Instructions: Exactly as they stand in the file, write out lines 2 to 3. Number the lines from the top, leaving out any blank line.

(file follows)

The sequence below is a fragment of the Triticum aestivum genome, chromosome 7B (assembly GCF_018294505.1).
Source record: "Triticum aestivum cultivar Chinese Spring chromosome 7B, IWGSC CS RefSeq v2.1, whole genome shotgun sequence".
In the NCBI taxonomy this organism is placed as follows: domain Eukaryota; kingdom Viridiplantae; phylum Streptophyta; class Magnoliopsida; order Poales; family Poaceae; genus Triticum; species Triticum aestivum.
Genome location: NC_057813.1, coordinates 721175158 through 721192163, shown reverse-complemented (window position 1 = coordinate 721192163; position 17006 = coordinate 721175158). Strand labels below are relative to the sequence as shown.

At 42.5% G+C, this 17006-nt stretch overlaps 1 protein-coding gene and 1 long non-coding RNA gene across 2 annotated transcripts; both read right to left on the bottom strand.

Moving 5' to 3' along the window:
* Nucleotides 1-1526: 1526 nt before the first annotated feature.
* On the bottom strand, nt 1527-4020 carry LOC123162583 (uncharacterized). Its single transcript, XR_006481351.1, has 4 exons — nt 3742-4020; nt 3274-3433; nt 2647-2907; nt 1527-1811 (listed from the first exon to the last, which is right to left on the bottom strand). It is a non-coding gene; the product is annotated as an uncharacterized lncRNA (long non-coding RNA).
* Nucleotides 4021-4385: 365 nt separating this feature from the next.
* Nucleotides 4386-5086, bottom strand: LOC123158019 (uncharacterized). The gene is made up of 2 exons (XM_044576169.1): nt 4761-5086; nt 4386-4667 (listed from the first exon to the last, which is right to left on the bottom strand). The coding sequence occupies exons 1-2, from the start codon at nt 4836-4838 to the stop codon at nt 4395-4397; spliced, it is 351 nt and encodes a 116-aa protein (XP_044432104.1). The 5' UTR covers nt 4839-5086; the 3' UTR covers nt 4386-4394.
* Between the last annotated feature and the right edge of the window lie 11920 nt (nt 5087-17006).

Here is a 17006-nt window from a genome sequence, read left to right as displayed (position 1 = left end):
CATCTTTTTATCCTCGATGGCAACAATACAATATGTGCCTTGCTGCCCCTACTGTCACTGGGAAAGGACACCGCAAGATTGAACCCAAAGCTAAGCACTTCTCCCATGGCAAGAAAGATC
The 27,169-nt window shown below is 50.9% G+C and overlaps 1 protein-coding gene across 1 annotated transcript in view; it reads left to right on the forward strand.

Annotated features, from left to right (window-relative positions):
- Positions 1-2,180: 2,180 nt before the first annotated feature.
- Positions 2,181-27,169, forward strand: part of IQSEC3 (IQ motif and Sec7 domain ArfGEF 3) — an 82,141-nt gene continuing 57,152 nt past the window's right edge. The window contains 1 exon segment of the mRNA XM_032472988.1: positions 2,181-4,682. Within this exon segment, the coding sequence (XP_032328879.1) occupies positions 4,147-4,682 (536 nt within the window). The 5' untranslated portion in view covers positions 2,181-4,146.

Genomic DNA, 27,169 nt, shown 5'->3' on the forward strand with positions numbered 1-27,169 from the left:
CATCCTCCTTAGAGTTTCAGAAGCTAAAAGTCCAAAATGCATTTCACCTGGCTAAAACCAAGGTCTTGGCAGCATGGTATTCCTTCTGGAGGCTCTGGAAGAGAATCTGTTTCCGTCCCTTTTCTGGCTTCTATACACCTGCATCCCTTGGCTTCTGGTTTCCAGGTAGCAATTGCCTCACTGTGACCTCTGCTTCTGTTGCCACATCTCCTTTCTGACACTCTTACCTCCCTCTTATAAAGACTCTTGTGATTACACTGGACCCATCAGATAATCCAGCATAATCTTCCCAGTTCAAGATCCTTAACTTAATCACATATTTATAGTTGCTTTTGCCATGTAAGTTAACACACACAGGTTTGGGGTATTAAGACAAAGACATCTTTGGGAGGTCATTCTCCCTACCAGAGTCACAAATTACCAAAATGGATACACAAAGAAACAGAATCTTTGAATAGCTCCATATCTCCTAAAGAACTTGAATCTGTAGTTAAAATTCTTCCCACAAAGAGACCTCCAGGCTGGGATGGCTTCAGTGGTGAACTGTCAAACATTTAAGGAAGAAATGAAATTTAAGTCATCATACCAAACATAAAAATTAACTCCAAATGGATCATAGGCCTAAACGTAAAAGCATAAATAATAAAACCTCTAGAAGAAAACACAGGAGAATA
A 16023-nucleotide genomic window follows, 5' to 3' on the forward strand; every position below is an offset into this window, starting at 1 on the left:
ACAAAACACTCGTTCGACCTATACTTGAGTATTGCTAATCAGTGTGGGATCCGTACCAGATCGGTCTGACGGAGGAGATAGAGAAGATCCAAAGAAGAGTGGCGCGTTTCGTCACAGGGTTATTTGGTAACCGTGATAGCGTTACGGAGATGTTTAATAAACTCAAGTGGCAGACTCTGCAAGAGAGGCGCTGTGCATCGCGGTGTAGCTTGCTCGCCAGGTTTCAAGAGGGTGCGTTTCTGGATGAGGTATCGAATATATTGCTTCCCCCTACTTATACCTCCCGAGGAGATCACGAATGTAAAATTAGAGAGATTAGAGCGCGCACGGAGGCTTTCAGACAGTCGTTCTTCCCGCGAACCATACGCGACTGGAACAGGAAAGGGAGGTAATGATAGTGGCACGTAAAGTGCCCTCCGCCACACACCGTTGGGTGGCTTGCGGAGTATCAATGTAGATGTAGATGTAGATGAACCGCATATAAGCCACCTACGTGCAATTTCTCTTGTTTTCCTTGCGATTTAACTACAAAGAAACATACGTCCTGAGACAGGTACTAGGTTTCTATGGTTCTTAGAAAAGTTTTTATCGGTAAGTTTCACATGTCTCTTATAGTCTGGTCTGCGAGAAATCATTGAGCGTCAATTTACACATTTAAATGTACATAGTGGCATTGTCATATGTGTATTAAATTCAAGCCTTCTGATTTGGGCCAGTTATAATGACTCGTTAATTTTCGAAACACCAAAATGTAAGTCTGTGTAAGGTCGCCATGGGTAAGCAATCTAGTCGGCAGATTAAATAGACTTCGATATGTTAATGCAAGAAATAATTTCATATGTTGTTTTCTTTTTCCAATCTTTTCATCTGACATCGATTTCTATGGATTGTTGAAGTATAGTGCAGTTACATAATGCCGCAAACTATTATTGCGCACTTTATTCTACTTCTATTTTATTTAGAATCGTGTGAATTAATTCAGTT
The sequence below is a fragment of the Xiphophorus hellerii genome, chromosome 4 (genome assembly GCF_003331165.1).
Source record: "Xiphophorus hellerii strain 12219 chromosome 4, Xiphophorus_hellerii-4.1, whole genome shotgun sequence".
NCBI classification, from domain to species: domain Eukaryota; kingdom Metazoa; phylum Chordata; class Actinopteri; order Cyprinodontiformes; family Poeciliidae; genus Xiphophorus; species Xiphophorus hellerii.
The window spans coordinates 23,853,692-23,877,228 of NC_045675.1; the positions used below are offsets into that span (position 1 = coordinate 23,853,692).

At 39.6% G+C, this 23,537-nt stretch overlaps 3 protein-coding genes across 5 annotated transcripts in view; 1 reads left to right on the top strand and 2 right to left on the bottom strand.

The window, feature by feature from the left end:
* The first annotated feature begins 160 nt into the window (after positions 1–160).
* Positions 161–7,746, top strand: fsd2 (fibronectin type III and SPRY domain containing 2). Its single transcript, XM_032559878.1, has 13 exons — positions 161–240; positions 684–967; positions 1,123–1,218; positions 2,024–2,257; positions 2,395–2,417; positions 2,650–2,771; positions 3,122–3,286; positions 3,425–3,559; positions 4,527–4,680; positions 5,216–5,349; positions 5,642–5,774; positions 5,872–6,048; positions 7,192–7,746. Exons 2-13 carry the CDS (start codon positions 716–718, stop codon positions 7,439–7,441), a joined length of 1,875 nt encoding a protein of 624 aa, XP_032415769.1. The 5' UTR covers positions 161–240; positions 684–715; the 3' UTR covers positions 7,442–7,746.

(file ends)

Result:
Source record: "Triticum aestivum cultivar Chinese Spring chromosome 7B, IWGSC CS RefSeq v2.1, whole genome shotgun sequence".
In the NCBI taxonomy this organism is placed as follows: domain Eukaryota; kingdom Viridiplantae; phylum Streptophyta; class Magnoliopsida; order Poales; family Poaceae; genus Triticum; species Triticum aestivum.